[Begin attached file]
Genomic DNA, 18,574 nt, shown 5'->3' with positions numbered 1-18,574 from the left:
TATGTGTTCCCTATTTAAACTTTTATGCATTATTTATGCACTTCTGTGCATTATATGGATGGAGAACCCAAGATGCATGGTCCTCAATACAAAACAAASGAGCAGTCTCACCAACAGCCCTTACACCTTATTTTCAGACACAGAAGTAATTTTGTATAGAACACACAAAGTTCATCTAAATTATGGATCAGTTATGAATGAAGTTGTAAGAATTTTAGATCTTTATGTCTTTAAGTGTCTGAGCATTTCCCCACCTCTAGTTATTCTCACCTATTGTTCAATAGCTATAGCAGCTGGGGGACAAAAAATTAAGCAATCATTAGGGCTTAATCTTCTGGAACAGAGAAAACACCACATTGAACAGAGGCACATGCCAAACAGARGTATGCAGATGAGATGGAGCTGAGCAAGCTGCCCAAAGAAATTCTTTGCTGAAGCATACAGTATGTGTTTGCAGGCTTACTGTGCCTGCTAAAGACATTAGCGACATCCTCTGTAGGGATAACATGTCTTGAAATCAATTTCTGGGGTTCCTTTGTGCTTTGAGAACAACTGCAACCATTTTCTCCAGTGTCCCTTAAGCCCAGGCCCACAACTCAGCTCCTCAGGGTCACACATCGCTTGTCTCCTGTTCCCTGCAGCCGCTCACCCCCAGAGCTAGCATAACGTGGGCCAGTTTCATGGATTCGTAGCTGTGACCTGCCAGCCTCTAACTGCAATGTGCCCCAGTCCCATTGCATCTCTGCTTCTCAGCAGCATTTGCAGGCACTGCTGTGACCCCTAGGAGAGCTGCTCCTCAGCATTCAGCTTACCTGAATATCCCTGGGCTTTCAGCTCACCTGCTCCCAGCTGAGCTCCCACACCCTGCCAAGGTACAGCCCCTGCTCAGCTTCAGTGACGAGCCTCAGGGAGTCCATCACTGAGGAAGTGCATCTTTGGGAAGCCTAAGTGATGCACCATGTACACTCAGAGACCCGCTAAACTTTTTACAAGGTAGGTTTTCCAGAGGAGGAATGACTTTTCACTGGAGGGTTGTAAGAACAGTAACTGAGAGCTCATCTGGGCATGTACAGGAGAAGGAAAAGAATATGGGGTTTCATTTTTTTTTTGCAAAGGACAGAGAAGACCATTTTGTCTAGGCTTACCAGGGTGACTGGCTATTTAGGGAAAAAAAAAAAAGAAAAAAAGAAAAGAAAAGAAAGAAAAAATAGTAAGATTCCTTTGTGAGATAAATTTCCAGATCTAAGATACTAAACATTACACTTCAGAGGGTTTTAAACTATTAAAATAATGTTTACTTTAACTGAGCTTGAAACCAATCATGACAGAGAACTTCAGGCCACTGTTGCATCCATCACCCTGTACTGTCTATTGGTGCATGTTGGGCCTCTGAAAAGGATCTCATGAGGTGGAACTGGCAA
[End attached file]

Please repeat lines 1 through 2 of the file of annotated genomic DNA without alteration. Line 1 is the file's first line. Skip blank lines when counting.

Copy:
Genomic DNA, 18,574 nt, shown 5'->3' with positions numbered 1-18,574 from the left:
TATGTGTTCCCTATTTAAACTTTTATGCATTATTTATGCACTTCTGTGCATTATATGGATGGAGAACCCAAGATGCATGGTCCTCAATACAAAACAAASGAGCAGTCTCACCAACAGCCCTTACACCTTATTTTCAGACACAGAAGTAATTTTGTATAGAACACACAAAGTTCATCTAAATTATGGATCAGTTATGAATGAAGTTGTAAGAATTTTAGATCTTTATGTCTTTAAGTGTCTGAGCATTTCCCCACCTCTAGTTATTCTCACCTATTGTTCAATAGCTATAGCAGCTGGGGGACAAAAAATTAAGCAATCATTAGGGCTTAATCTTCTGGAACAGAGAAAACACCACATTGAACAGAGGCACATGCCAAACAGARGTATGCAGATGAGATGGAGCTGAGCAAGCTGCCCAAAGAAATTCTTTGCTGAAGCATACAGTATGTGTTTGCAGGCTTACTGTGCCTGCTAAAGACATTAGCGACATCCTCTGTAGGGATAACATGTCTTGAAATCAATTTCTGGGGTTCCTTTGTGCTTTGAGAACAACTGCAACCATTTTCTCCAGTGTCCCTTAAGCCCAGGCCCACAACTCAGCTCCTCAGGGTCACACATCGCTTGTCTCCTGTTCCCTGCAGCCGCTCACCCCCAGAGCTAGCATAACGTGGGCCAGTTTCATGGATTCGTAGCTGTGACCTGCCAGCCTCTAACTGCAATGTGCCCCAGTCCCATTGCATCTCTGCTTCTCAGCAGCATTTGCAGGCACTGCTGTGACCCCTAGGAGAGCTGCTCCTCAGCATTCAGCTTACCTGAATATCCCTGGGCTTTCAGCTCACCTGCTCCCAGCTGAGCTCCCACACCCTGCCAAGGTACAGCCCCTGCTCAGCTTCAGTGACGAGCCTCAGGGAGTCCATCACTGAGGAAGTGCATCTTTGGGAAGCCTAAGTGATGCACCATGTACACTCAGAGACCCGCTAAACTTTTTACAAGGTAGGTTTTCCAGAGGAGGAATGACTTTTCACTGGAGGGTTGTAAGAACAGTAACTGAGAGCTCATCTGGGCATGTACAGGAGAAGGAAAAGAATATGGGGTTTCATTTTTTTTTTGCAAAGGACAGAGAAGACCATTTTGTCTAGGCTTACCAGGGTGACTGGCTATTTAGGGAAAAAAAAAAAAGAAAAAAAGAAAAGAAAAGAAAGAAAAAATAGTAAGATTCCTTTGTGAGATAAATTTCCAGATCTAAGATACTAAACATTACACTTCAGAGGGTTTTAAACTATTAAAATAATGTTTACTTTAACTGAGCTTGAAACCAATCATGACAGAGAACTTCAGGCCACTGTTGCATCCATCACCCTGTACTGTCTATTGGTGCATGTTGGGCCTCTGAAAAGGATCTCATGAGGTGGAACTGGCAA